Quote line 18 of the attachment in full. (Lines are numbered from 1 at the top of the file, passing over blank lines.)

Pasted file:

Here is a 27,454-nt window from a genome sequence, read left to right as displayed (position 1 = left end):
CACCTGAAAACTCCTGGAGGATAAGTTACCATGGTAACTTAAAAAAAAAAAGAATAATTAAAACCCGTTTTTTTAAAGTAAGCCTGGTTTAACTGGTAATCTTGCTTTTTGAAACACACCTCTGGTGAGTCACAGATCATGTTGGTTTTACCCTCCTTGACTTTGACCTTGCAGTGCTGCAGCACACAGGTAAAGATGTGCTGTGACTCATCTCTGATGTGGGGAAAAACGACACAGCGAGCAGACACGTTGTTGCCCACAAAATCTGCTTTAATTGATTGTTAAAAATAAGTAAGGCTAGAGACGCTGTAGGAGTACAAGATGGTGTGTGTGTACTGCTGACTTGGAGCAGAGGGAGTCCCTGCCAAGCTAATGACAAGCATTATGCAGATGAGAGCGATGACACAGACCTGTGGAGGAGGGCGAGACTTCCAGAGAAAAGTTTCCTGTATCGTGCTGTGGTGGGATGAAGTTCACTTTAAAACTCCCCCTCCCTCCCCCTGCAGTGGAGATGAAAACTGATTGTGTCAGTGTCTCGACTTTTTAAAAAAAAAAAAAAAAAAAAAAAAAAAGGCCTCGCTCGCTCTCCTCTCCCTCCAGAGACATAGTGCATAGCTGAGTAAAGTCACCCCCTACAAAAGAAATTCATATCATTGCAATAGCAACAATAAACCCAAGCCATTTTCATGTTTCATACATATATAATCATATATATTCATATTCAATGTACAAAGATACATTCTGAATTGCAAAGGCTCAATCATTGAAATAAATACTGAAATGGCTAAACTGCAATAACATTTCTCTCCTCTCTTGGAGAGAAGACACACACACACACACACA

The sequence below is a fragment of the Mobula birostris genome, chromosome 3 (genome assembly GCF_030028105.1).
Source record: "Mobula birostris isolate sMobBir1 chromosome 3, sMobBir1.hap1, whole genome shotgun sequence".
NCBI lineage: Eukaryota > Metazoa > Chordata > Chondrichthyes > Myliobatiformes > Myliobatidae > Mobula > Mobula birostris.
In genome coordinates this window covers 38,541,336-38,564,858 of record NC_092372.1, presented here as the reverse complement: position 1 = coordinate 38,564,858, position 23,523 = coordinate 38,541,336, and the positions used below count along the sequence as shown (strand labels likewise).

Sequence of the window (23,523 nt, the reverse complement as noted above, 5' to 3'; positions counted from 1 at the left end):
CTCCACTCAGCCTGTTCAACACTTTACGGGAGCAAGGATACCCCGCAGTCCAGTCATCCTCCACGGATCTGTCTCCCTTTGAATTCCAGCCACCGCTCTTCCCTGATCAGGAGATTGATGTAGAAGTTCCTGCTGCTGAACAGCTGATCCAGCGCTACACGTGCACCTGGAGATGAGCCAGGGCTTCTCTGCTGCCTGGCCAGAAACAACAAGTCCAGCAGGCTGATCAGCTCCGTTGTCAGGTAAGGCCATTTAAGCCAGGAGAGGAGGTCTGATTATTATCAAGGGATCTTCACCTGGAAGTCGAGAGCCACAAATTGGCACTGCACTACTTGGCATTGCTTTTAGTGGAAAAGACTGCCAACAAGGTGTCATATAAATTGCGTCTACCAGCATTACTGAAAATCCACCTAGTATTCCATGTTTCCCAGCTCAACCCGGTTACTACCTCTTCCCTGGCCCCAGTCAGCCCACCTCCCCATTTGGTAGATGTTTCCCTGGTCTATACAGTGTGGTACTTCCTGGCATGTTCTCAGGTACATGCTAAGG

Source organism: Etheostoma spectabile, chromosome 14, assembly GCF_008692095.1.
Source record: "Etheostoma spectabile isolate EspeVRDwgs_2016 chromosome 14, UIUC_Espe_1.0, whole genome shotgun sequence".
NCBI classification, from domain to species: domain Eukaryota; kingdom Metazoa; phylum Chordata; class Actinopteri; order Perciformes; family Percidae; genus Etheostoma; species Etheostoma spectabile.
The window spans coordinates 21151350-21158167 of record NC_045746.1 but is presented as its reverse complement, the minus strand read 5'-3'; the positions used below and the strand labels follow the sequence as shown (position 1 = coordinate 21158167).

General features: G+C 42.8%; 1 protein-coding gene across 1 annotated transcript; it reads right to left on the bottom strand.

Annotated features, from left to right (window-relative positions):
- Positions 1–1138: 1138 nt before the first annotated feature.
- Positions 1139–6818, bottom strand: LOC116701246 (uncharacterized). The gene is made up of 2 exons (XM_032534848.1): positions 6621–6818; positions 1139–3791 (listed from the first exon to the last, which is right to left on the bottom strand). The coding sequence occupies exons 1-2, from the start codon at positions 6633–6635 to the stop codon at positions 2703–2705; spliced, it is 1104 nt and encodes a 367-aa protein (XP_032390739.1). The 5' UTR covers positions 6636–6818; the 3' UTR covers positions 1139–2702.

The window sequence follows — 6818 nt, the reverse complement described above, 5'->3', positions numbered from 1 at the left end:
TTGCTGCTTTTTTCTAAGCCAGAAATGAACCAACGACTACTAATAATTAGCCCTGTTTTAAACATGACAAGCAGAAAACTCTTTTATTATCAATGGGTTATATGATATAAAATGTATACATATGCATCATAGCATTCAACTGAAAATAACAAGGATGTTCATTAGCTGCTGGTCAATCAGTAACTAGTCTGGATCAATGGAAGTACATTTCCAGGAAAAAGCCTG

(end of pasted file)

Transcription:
TTGCTGCTTTTTTCTAAGCCAGAAATGAACCAACGACTACTAATAATTAGCCCTGTTTTAAACATGACAAGCAGAAAACTCTTTTATTATCAATGGGTTATATGATATAAAATGTATACATATGCATCATAGCATTCAACTGAAAATAACAAGGATGTTCATTAGCTGCTGGTCAATCAGTAACTAGTCTGGATCAATGGAAGTACATTTCCAGGAAAAAGCCTG